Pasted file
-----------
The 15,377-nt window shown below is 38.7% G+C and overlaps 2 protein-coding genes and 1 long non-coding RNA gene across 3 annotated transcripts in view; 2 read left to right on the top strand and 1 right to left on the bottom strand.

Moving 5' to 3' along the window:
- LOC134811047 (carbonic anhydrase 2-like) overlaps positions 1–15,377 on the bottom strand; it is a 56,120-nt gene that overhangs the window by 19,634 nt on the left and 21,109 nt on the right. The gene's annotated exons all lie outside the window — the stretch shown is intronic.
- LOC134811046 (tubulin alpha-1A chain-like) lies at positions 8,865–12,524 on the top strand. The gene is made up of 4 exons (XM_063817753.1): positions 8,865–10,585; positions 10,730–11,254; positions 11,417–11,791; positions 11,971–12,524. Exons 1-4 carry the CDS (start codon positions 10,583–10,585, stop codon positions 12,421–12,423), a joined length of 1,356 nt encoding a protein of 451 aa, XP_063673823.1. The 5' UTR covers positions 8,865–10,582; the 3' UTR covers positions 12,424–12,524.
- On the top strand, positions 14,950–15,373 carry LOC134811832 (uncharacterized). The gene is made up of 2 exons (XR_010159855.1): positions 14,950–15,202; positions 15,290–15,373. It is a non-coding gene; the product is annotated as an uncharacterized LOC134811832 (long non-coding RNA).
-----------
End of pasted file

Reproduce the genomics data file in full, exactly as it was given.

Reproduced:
The 15,377-nt window shown below is 38.7% G+C and overlaps 2 protein-coding genes and 1 long non-coding RNA gene across 3 annotated transcripts in view; 2 read left to right on the top strand and 1 right to left on the bottom strand.

Moving 5' to 3' along the window:
- LOC134811047 (carbonic anhydrase 2-like) overlaps positions 1–15,377 on the bottom strand; it is a 56,120-nt gene that overhangs the window by 19,634 nt on the left and 21,109 nt on the right. The gene's annotated exons all lie outside the window — the stretch shown is intronic.
- LOC134811046 (tubulin alpha-1A chain-like) lies at positions 8,865–12,524 on the top strand. The gene is made up of 4 exons (XM_063817753.1): positions 8,865–10,585; positions 10,730–11,254; positions 11,417–11,791; positions 11,971–12,524. Exons 1-4 carry the CDS (start codon positions 10,583–10,585, stop codon positions 12,421–12,423), a joined length of 1,356 nt encoding a protein of 451 aa, XP_063673823.1. The 5' UTR covers positions 8,865–10,582; the 3' UTR covers positions 12,424–12,524.
- On the top strand, positions 14,950–15,373 carry LOC134811832 (uncharacterized). The gene is made up of 2 exons (XR_010159855.1): positions 14,950–15,202; positions 15,290–15,373. It is a non-coding gene; the product is annotated as an uncharacterized LOC134811832 (long non-coding RNA).